Gabriela Lo, managing director of Naked Retreats in Moganshan outside Hangzhou, came to Shanghai five years ago to work and to study Mandarin. In 2007 she co-founded Naked Retreats, an eco-friendly idyll set in the tea hills of Zhejiang province, with her business partner Grant Horsfield. She spoke with CHINA ECONOMIC REVIEW about integrating a resort with a small bamboo farming village, plans reintroduce wildlife to their new sustainable luxury resort, and coping with loose chickens.
Q: How did you get the idea for Naked Retreats?
A: I met Grant Horsfield in 2007. He’d had this idea when he was on holiday in Vietnam, wondering why their weren’t resorts like those in Vietnam here in China. He pitched the idea for an outdoor retreat to me, a way to get people out into nature. I’d been up to Moganshan already because I was sick of the city and wanted to get away. I pitched the location to him. A month later I quit my job. We refurbished three old farmhouses and had a soft opening. The next year we opened five more units. Now we have 21 rooms in eight units.
Q: What was the response like?
A: It was great. Until now, we’ve hardly spent any money on marketing. More than two-thirds of our marketing is still word of mouth.
Q: What were some of the challenges of getting started up here?
A: Sometimes it is not easy to run a retreat for people who have different expectations. It’s very difficult to integrate sustainability with luxury. For example, every single bamboo tree here is owned by someone – this is a bamboo farm. Right now it is bamboo harvesting time and you do get people going up and down the roads with loads of bamboo. Some think it’s charming, but others find it annoying.
Q: How so?
A: It can be quite noisy when they are dragging down the bamboo. Also, sometimes the roads get blocked. But we are in a village. It’s an authentic Chinese experience. There are chickens running around and villagers walking around. But our upcoming project will be much more of a resort than a village flavor.
Q: No chickens?
A: Maybe we’ll still let chickens in, but we’ll also have golf carts, so it might not be such a chicken-friendly place. At the same time, we want to bring back some of the animals that used to live in the area. For example, there are two species of deer we want to reintroduce.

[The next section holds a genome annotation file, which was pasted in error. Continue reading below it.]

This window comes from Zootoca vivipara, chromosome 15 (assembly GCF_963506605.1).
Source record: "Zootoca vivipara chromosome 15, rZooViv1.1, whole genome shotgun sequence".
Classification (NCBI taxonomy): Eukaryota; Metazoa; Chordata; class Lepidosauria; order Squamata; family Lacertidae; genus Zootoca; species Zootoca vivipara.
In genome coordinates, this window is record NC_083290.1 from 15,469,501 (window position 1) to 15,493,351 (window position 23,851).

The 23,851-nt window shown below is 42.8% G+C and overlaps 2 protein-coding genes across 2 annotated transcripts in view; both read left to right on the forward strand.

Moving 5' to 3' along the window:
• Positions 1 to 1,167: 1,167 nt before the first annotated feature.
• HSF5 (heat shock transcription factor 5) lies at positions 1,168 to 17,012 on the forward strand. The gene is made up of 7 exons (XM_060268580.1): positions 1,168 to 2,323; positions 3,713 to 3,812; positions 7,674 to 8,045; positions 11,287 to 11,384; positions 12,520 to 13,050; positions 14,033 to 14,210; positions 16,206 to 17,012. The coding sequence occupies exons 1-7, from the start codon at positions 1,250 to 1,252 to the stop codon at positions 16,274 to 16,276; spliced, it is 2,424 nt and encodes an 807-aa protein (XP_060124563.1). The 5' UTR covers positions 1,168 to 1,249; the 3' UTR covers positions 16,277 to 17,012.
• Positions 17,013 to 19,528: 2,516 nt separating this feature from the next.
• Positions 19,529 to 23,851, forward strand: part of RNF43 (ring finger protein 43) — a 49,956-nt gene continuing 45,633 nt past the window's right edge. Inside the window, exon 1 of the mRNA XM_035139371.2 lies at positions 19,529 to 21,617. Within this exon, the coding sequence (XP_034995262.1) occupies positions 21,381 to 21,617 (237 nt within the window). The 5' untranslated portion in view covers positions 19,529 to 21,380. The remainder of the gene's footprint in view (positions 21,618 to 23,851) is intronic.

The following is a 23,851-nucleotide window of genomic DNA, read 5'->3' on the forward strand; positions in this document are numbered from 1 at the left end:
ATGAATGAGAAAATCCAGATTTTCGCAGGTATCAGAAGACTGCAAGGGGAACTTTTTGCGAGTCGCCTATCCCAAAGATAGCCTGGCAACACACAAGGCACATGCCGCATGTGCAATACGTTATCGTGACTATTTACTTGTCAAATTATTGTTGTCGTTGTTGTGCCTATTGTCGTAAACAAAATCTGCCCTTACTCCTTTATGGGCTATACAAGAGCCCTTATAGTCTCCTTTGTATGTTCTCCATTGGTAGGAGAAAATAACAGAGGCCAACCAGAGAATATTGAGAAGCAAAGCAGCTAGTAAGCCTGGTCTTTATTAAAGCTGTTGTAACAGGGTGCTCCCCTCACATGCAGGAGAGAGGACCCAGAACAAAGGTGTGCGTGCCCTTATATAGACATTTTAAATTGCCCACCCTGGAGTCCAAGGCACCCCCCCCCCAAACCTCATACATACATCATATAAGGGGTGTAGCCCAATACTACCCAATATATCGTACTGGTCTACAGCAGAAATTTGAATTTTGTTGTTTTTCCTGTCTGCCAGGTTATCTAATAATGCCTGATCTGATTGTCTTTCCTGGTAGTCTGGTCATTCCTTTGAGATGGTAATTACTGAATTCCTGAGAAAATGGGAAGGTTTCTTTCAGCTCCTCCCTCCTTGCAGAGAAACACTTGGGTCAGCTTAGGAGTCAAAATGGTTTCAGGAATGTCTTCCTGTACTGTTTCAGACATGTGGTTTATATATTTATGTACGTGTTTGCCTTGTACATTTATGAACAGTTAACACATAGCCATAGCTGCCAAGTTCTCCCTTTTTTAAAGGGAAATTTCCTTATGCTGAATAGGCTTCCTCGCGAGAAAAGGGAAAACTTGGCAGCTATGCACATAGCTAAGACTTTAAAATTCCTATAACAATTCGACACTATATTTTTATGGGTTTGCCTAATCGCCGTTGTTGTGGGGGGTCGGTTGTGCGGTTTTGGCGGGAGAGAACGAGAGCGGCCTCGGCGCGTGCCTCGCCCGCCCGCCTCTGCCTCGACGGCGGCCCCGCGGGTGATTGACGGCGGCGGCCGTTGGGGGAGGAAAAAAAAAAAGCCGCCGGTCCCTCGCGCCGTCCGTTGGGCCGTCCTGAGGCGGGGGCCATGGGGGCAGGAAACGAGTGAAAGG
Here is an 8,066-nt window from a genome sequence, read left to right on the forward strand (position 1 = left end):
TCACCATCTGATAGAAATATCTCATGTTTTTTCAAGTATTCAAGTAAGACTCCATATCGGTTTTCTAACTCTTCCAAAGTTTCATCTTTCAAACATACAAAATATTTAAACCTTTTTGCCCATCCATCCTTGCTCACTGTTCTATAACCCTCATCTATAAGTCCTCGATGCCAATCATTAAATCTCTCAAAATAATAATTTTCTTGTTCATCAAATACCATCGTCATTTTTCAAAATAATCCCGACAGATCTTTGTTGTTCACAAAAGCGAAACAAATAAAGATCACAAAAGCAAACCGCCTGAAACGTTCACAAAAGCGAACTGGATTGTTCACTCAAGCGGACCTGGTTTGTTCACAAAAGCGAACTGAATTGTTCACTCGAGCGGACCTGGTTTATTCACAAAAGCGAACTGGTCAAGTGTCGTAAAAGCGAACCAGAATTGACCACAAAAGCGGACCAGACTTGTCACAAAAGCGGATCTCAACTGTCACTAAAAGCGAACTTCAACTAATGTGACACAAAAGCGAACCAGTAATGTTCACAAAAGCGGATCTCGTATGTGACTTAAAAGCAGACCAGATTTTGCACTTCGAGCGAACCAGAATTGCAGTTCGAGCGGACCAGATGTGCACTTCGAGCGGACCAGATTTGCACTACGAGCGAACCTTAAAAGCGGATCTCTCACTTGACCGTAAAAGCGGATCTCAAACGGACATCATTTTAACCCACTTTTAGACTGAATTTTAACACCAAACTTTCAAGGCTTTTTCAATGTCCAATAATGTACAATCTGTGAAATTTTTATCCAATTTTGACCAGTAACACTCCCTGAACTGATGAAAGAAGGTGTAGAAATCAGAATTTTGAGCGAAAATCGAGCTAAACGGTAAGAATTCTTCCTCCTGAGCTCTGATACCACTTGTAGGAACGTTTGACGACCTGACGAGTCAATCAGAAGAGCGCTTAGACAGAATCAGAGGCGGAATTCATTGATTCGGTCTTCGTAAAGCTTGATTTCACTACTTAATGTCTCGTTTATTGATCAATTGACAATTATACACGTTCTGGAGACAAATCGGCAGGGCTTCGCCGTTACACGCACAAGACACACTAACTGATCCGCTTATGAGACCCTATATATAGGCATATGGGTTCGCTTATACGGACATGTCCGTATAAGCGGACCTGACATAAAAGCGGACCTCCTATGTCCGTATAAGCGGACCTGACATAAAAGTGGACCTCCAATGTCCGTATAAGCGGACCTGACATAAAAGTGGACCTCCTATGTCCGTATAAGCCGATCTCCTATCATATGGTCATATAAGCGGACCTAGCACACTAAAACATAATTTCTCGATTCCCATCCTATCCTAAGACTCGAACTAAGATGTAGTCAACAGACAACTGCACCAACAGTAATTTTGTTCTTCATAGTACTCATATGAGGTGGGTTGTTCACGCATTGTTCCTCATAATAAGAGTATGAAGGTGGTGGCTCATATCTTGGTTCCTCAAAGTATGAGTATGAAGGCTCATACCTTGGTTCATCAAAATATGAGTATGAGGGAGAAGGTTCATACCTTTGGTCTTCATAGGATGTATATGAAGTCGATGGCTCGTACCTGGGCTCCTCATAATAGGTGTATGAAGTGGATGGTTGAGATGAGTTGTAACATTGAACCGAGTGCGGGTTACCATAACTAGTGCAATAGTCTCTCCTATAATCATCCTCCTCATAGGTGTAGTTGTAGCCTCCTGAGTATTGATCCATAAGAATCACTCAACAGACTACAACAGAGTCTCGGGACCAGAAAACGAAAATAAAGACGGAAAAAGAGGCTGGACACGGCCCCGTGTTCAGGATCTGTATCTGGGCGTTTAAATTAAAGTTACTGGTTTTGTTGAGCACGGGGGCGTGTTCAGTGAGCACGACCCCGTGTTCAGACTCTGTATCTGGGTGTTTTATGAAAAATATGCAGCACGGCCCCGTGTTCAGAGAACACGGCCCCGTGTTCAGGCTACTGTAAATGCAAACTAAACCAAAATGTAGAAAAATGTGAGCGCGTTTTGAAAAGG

Q: So what is this new project?
A: What we are calling it Naked Yizhan Reserve. In the old days a yizhan was where horses used to rest. We’ll have stables and some horses there. It will be a much bigger resort – 121 rooms, a swimming pool, tennis courts, conference centers, a wellness center and a proper restaurant. We plan to soft open in September, and we are aiming to earn a LEED platinum certificate for the facility, which is tough to do. If we get it we will be the first in Asia to do so.
Q: Any other expansion plans?
A: Yes. Our business model is to find places like this, hidden gems around big cities in China. We hope to be able to roll out another 10 of these over the next three to five years.
Q: Have you picked out any new locations yet?
A: We are opening a Naked Shangri-La, in Yunnan. That place will be a 23-room facility, similar to this one.
Q: A lot of people throw around the term sustainability, resorts in particular. What is sustainable about Naked Retreats?
A: Basically we have four main areas of sustainable practice; the way that we design the houses, the way we build them, and the way we integrate them with the local economy and environment. For example, our towels and toothbrushes are made from bamboo grown here. We also have a gray water system we use to flush toilets and so on. The new project will be even more efficient than this one. We also do educational projects. We are all trying to become more sustainable and we are all trying to understand more about how to do it. We work with a program called GECKO – it stands for green education something or other – with Greenovate. They come up and run courses. We just finished one course with the local school here. The trainers come to stay here for two days every other week, and they do a sort of environmental talk with the schools, which is very welcomed by the schools here. In fact they have started integrating some of that into their own curriculum. We explain what environmental footprint means, we do recycling exercises, we explain why you do it, how you do it, what it means in your everyday life to be more environmentally friendly. It’s very simple and very practical. We’re about bringing nature closer and more accessible to people.